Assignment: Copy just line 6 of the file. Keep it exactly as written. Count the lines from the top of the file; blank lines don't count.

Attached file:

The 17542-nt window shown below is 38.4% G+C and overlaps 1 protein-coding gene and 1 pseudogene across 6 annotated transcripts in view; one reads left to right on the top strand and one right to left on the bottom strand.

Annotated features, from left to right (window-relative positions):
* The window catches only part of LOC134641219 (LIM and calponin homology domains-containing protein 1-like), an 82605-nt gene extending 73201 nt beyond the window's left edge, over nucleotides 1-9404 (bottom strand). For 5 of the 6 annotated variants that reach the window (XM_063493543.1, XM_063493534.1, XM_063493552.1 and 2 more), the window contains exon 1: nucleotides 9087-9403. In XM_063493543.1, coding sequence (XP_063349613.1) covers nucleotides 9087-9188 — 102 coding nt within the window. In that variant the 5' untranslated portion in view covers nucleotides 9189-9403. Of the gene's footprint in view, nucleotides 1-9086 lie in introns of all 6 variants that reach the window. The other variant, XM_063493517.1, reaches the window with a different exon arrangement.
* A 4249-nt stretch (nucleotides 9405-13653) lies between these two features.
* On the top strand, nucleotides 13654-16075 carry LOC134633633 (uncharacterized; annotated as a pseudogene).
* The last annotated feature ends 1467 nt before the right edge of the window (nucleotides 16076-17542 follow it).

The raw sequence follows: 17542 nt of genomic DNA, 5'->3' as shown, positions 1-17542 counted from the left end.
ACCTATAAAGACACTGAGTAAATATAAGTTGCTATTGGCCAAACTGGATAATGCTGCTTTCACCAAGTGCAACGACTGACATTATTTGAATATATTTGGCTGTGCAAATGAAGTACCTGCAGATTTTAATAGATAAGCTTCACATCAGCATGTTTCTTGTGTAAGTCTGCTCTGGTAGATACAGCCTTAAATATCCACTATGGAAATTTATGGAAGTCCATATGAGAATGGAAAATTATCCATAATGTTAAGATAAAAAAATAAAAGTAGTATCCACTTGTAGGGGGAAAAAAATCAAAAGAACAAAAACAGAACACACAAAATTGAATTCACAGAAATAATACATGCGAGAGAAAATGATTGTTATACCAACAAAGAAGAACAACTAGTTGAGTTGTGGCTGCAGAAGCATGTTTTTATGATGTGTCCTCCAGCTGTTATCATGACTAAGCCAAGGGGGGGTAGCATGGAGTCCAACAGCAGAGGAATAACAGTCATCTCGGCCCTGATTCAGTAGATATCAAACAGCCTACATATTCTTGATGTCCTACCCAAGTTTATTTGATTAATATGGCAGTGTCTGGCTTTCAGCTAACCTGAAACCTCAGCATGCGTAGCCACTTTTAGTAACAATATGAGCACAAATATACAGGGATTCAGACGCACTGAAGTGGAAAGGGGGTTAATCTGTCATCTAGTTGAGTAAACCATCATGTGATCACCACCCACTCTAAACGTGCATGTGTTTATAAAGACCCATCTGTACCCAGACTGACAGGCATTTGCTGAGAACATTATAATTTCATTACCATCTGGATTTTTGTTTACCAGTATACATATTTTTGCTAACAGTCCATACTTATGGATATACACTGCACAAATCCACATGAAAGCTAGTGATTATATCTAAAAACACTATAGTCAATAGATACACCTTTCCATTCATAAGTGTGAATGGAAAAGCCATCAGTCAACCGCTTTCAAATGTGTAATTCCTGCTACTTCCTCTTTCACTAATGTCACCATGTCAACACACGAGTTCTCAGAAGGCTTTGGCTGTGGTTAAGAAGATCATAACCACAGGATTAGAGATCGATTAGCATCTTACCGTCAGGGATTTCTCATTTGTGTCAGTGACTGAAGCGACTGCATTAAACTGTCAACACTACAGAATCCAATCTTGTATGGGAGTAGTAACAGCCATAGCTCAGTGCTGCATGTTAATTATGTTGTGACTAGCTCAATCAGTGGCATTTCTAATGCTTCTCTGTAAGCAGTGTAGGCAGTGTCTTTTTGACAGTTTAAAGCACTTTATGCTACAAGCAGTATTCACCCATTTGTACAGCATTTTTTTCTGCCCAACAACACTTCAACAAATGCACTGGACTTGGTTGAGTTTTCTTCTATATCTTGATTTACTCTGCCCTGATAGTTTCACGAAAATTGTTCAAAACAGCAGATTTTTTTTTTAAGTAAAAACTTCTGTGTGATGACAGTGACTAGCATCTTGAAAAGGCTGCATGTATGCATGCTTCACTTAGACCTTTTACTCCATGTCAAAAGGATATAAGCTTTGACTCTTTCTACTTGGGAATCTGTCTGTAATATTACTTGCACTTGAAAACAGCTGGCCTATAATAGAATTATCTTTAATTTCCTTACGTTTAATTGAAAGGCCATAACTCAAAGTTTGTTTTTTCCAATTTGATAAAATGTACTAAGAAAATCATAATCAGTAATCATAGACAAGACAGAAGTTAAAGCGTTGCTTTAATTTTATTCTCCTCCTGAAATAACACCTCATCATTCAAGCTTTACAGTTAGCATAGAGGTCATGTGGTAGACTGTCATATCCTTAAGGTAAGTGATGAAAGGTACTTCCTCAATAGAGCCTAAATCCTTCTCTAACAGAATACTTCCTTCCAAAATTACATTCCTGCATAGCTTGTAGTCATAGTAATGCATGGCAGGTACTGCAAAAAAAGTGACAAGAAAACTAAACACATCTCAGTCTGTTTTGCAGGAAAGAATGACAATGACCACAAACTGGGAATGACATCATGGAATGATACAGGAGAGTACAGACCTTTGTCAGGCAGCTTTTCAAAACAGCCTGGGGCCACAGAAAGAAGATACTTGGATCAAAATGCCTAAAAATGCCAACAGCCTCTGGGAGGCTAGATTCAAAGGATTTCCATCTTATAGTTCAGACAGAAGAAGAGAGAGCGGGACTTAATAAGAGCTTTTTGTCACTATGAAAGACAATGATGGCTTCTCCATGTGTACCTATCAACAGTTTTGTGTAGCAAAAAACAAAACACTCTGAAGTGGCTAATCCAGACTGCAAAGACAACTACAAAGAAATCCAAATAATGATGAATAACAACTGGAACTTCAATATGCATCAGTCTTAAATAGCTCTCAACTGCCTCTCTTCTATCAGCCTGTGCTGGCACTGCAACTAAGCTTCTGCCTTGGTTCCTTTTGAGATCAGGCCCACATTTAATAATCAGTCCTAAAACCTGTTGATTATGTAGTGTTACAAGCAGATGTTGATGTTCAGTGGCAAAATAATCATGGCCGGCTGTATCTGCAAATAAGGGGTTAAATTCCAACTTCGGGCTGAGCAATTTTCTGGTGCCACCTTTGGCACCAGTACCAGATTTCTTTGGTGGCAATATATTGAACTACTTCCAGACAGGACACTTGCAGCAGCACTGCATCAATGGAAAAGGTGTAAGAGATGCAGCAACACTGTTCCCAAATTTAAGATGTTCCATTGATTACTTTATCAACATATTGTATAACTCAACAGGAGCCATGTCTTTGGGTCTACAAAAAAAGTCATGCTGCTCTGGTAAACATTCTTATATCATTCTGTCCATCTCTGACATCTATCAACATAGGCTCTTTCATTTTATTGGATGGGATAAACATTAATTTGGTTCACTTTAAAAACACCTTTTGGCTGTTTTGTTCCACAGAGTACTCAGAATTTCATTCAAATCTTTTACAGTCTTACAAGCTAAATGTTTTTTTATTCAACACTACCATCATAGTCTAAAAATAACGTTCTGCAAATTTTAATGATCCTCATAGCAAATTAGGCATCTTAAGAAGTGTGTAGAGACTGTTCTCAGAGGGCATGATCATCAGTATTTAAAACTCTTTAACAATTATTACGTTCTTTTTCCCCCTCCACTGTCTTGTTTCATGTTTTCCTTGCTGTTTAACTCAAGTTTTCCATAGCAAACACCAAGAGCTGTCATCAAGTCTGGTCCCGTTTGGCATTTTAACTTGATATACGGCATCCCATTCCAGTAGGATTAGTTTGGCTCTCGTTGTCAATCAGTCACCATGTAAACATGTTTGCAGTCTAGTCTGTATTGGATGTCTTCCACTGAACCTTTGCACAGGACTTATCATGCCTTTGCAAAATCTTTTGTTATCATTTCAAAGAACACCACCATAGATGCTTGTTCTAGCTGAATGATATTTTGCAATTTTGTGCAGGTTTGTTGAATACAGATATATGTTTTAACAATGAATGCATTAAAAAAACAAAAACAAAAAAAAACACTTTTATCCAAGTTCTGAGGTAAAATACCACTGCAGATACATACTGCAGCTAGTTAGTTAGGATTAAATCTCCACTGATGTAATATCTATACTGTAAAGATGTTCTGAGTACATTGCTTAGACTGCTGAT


* The last annotated feature ends 1467 nt before the right edge of the window (nucleotides 16076-17542 follow it).